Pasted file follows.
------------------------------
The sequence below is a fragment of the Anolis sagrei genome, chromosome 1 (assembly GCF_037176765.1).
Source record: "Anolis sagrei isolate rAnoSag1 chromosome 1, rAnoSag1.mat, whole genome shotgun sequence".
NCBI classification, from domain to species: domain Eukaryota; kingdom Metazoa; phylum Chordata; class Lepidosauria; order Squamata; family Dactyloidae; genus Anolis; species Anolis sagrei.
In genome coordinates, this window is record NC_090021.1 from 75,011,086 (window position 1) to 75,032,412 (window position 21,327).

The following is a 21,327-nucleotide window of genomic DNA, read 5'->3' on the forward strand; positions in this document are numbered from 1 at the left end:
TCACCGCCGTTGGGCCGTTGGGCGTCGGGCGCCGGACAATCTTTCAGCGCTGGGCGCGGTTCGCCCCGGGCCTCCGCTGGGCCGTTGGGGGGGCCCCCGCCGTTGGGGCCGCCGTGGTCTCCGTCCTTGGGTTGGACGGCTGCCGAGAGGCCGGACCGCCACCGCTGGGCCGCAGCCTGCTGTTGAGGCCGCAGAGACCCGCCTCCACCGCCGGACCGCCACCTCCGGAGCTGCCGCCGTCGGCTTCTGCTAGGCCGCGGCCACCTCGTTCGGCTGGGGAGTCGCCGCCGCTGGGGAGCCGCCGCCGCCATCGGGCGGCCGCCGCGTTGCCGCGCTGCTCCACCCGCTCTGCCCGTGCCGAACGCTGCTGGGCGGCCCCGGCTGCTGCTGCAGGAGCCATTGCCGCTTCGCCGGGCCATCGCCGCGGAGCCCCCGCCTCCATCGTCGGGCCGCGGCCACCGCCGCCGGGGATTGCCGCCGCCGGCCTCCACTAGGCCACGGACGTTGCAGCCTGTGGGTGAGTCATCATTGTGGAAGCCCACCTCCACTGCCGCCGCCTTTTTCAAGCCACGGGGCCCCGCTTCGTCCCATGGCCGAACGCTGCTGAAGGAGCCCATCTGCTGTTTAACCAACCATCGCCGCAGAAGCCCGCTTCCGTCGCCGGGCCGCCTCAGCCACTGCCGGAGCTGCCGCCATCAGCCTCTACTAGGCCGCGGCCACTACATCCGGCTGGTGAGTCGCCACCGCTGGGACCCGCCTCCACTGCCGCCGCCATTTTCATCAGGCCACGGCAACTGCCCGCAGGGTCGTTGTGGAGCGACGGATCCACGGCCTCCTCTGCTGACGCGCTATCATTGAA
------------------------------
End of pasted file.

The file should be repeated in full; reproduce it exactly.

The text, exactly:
The sequence below is a fragment of the Anolis sagrei genome, chromosome 1 (assembly GCF_037176765.1).
Source record: "Anolis sagrei isolate rAnoSag1 chromosome 1, rAnoSag1.mat, whole genome shotgun sequence".
NCBI classification, from domain to species: domain Eukaryota; kingdom Metazoa; phylum Chordata; class Lepidosauria; order Squamata; family Dactyloidae; genus Anolis; species Anolis sagrei.
In genome coordinates, this window is record NC_090021.1 from 75,011,086 (window position 1) to 75,032,412 (window position 21,327).

The following is a 21,327-nucleotide window of genomic DNA, read 5'->3' on the forward strand; positions in this document are numbered from 1 at the left end:
TCACCGCCGTTGGGCCGTTGGGCGTCGGGCGCCGGACAATCTTTCAGCGCTGGGCGCGGTTCGCCCCGGGCCTCCGCTGGGCCGTTGGGGGGGCCCCCGCCGTTGGGGCCGCCGTGGTCTCCGTCCTTGGGTTGGACGGCTGCCGAGAGGCCGGACCGCCACCGCTGGGCCGCAGCCTGCTGTTGAGGCCGCAGAGACCCGCCTCCACCGCCGGACCGCCACCTCCGGAGCTGCCGCCGTCGGCTTCTGCTAGGCCGCGGCCACCTCGTTCGGCTGGGGAGTCGCCGCCGCTGGGGAGCCGCCGCCGCCATCGGGCGGCCGCCGCGTTGCCGCGCTGCTCCACCCGCTCTGCCCGTGCCGAACGCTGCTGGGCGGCCCCGGCTGCTGCTGCAGGAGCCATTGCCGCTTCGCCGGGCCATCGCCGCGGAGCCCCCGCCTCCATCGTCGGGCCGCGGCCACCGCCGCCGGGGATTGCCGCCGCCGGCCTCCACTAGGCCACGGACGTTGCAGCCTGTGGGTGAGTCATCATTGTGGAAGCCCACCTCCACTGCCGCCGCCTTTTTCAAGCCACGGGGCCCCGCTTCGTCCCATGGCCGAACGCTGCTGAAGGAGCCCATCTGCTGTTTAACCAACCATCGCCGCAGAAGCCCGCTTCCGTCGCCGGGCCGCCTCAGCCACTGCCGGAGCTGCCGCCATCAGCCTCTACTAGGCCGCGGCCACTACATCCGGCTGGTGAGTCGCCACCGCTGGGACCCGCCTCCACTGCCGCCGCCATTTTCATCAGGCCACGGCAACTGCCCGCAGGGTCGTTGTGGAGCGACGGATCCACGGCCTCCTCTGCTGACGCGCTATCATTGAA